Touch-based treatment helps people with Autism Spectrum disorder (ASD)
A review on touch -based treatment, which is based in an ancient chinese massage therapy, has revealed that children with ASD improved their attentiveness and personal habits, after undergoing touch therapy. They observed that there was an overall decrease in autistic stereotypical behaviours, an increase in on-task behaviours, an improvement in participating children’s sleeping patterns as well as their bowel movements, body awareness, movement and communication.
Another trait of ASD that was improved by touch - based treatment, was the domain of sensory sensitivities, which involve: auditory, tactile, visual, gustatory, and vestibular domains. A study analysed the outcomes of undergoing touch based treatment in 13 children diagnosed with autism. In this clinical research, the subjects received twice a week massages, over two five week periods one month apart. Parents were trained to continue with the touch - based treatment daily, for the period of five months. After five months of treatment, children demonstrated significant improvement in their sensory impairment as measured by their total Sensory Profile scores.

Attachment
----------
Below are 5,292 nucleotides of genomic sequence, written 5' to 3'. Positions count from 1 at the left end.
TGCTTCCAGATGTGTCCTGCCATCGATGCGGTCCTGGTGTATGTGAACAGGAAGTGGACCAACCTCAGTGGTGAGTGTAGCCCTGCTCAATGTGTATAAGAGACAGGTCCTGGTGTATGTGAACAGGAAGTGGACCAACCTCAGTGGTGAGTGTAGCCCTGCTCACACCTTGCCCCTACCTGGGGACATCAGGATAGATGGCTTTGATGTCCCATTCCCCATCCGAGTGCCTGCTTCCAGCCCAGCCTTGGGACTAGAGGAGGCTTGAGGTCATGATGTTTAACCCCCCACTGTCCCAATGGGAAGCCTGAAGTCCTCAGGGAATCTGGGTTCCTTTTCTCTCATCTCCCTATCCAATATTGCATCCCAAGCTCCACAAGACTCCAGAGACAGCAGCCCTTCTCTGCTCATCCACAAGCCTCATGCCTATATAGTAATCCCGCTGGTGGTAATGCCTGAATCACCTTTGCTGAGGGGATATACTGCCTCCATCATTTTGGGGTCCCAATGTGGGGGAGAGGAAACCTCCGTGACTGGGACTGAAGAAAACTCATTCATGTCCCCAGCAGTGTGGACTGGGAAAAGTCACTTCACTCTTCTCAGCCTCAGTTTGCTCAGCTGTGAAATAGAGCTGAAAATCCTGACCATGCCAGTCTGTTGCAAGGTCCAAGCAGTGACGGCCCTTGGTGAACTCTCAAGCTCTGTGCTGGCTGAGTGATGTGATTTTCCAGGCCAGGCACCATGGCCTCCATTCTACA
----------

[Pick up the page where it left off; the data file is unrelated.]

But what exactly is touch - based treatment and how it works in the body?
The touch -based treatment method is known as Qigong Sensory Treatment (QST), and it is an ancient chinese massage technique that involves integrating movement, posture, breathing, and awareness in order to achieve mind and body wellness.
In people diagnosed with autism, the touch- based treatment is structured in daily 15 minutes massages for up to two years, in order to normalise sensory issues and reduce or eliminate symptoms of autism.
The benefits of QST as an effective intervention to help people with autism was confirmed in a randomized controlled study, in which 46 autistic children underwent QST with trainers who worked directly with the children for 20 times over 5 months. During that period parents were trained to give their children daily massages. After 5 months, teachers evaluations confirmed that QST helped the subjects, as it was observed they had a significant classroom improvement of social and language skills, reduction of sensory sensitivities and generally inducing a positive improvement in the pathological features of autism.
Touch - based treatments are offered in many clinics worldwide, but it is important to make sure the practitioner is properly trained in QST!